Hannah Miley and Ross Murdoch will be reigning Commonwealth champions no more tomorrow morning, merely two aspirants with titles to defend. Gold medallists from Glasgow 2014, the swimmers will be among the first of Scotland’s competitors with a chance of landing medals on the opening day of Gold Coast 2018. Each hoping the investments made over the winter will be repaid in the open-air pool at the Optus Aquatic Centre.
For Miley, winning the 400 metres individual medley for the third successive Games brings a shot at history. Having success and failure sit so closely, separated by fractions of a second as when she came fourth at the 2016 Olympics in Rio, it touches on the deepest parts of one’s psyche, the 28-year-old acknowledges.
If Murdoch has honestly unpeeled the layers of trauma generated by pushing body against mind, then even the seemingly carefree Miley confesses her sport can mess with your head. “It’s probably the most solitary sport you could do,” she declares.
“When you run, you can chat to people in between reps, you can talk and have a laugh, listen to music. In swimming, it’s just you in your own head, watching a black line. You’ve got your team-mates around you, but you can’t necessarily talk, whilst you’re still swimming, and if you try and time your talking between your rest, you’re going to get less rest, because you’re wasting more oxygen, that you really, really need at that moment in time.”
Close bonds are still developed, she says. It can drive the emotions hugely high but also devastatingly low. If things go well, the celebrations are intense. “And if things aren’t right, your frustration shows,” she adds.
“I think a really emotional athlete really does show – and highlight just the amount of care that they put into what they do. Everybody’s different, some people can appear, or find ways of controlling it better. It might appear emotionless, but they probably aren’t behind closed doors.”
Last summer, Miley presided over a masterclass for young hopefuls. The questions ranged from serious to silly, about life and love and medals. One 11-year-old, she recounts, caught her off-guard. “She just said, ‘Is it worth it?’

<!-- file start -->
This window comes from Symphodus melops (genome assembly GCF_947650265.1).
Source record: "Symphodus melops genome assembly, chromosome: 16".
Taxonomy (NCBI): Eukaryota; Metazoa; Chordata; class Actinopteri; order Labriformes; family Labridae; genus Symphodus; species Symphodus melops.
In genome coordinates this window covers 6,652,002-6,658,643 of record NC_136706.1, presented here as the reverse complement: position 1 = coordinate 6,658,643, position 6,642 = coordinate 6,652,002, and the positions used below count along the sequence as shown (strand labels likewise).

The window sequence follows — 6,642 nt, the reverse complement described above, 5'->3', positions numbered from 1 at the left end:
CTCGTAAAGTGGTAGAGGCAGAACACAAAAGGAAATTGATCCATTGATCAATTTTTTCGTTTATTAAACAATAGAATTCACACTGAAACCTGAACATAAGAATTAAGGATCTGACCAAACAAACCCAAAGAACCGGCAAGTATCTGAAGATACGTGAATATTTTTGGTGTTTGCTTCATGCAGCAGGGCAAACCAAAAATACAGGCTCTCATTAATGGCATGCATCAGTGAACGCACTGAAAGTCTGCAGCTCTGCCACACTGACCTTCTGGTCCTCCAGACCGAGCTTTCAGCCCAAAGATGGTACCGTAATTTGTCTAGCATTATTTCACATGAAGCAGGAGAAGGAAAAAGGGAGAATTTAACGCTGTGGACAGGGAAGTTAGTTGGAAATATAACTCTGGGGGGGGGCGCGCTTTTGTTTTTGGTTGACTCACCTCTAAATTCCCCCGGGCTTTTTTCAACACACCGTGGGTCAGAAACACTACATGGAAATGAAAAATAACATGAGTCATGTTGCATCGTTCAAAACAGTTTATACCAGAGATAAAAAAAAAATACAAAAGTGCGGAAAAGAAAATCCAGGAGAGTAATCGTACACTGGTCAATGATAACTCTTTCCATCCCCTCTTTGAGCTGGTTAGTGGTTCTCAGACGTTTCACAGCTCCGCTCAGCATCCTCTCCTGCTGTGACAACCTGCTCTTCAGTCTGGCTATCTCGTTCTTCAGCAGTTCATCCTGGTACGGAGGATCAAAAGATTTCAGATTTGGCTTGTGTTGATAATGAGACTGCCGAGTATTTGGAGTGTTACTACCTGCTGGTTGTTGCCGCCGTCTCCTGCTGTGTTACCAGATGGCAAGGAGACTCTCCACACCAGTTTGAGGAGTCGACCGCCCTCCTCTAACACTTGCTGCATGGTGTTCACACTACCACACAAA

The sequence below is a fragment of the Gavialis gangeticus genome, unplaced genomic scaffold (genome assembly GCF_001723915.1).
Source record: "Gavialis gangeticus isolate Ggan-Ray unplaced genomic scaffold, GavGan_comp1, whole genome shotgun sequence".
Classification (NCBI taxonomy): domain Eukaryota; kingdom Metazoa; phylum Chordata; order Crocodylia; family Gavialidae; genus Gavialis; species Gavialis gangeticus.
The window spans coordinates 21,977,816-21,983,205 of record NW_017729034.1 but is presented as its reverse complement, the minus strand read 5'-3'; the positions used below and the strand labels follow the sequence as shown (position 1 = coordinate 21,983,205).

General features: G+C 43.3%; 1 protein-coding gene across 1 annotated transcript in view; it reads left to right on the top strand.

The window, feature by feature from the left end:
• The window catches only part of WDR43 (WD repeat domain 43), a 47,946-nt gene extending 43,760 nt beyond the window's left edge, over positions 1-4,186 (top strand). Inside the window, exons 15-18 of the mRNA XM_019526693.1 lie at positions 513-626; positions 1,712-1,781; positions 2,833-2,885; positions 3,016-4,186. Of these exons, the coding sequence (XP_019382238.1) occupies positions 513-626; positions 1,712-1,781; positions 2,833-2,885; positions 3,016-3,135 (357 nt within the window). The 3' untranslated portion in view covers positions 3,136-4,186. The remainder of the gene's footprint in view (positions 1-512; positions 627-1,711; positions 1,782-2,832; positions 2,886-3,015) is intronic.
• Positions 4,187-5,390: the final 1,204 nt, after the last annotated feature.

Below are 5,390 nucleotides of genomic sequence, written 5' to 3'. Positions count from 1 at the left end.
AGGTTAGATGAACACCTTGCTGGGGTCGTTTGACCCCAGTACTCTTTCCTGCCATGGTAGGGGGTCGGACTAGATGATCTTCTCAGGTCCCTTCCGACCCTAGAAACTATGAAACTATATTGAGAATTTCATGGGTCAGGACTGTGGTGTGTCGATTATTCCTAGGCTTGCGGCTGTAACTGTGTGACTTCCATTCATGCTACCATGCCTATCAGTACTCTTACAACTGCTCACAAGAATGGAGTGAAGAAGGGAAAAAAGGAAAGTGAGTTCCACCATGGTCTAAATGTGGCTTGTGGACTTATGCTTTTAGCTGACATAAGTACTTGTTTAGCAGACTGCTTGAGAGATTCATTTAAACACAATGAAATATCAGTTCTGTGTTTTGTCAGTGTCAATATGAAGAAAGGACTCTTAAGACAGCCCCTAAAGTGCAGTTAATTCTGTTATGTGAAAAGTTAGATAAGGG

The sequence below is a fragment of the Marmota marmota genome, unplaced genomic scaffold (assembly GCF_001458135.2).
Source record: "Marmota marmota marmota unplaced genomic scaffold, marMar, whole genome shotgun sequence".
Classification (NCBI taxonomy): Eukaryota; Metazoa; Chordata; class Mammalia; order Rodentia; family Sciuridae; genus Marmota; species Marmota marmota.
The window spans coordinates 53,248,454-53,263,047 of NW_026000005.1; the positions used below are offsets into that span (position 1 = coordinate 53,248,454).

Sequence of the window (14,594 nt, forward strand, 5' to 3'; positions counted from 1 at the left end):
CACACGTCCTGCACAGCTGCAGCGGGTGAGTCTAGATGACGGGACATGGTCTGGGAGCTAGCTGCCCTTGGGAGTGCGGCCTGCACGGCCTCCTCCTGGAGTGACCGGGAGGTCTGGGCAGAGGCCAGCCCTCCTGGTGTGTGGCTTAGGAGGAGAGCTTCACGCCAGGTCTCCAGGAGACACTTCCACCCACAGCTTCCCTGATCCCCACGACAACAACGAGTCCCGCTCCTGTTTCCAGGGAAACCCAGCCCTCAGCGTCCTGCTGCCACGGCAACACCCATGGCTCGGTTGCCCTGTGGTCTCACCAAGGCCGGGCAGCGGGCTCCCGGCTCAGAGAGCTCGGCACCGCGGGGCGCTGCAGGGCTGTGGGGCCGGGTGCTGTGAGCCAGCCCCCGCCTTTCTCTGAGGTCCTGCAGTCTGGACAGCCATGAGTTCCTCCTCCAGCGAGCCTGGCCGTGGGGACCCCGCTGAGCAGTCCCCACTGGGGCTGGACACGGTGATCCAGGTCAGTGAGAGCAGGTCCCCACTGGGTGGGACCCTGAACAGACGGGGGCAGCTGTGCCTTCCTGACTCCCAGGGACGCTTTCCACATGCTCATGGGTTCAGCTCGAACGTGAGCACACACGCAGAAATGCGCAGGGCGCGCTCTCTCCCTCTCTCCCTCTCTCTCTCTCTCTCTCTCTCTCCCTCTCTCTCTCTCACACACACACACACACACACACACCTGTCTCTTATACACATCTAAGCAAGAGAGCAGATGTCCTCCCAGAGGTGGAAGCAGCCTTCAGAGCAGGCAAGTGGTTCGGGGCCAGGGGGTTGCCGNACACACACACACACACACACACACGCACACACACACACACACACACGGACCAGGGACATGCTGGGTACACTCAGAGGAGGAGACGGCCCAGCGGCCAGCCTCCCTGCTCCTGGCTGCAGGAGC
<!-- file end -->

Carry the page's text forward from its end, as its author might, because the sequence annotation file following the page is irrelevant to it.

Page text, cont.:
“And yeah, it has, it really, really has. I think because I went in with no expectation of, ‘Right I’m going to go and achieve this, go and do that.’ You set goals, which I think is important, but to be able to travel the world with a group of people and make friends, and meet people from different nationalities, experience different cultures, swimming in so many different pools. It really has opened my eyes up, and allowed me to experience a lot of things that I know not many other people would get to experience.”
Not, however, tonight’s Opening Ceremony, like so many of her colleagues taking the plunge on Day 1. Miley will dive in first, quickly followed by Olympic medallist Stephen Milne in the 400m freestyle while later Murdoch will join Craig Benson and Calum Tait in the 200m breaststroke.
Bereft of a place in a final at Rio 2016, Murdoch had to confront his failure even when it felt like conscious torture. The two years since have been tough but instructive.
“One thing I definitely learned from the run into Rio, was that you don’t have to be great every day,” he relates. “You need to take the highs and lows out of swimming because it is a tough life that we lead. Some people see it as easy: there’s a lot of travelling, you get to see the world and do different bits.
“But it ain’t an easy life and I think you can see a lot of people who’ve retired from the sport and they’re burnt out and they take the wrong path, and stuff. I think one of the things you need to do is take out the mental and emotional highs and lows from sport. That’ll definitely help in the long run.”
Renewing their Commonwealth lease for another four years would be an undiluted boon.
But to win, says Miley, you need to be prepared to lose. Hobson’s Choice. “Everything happens for a reason. And I can choose how I respond and deal with it.”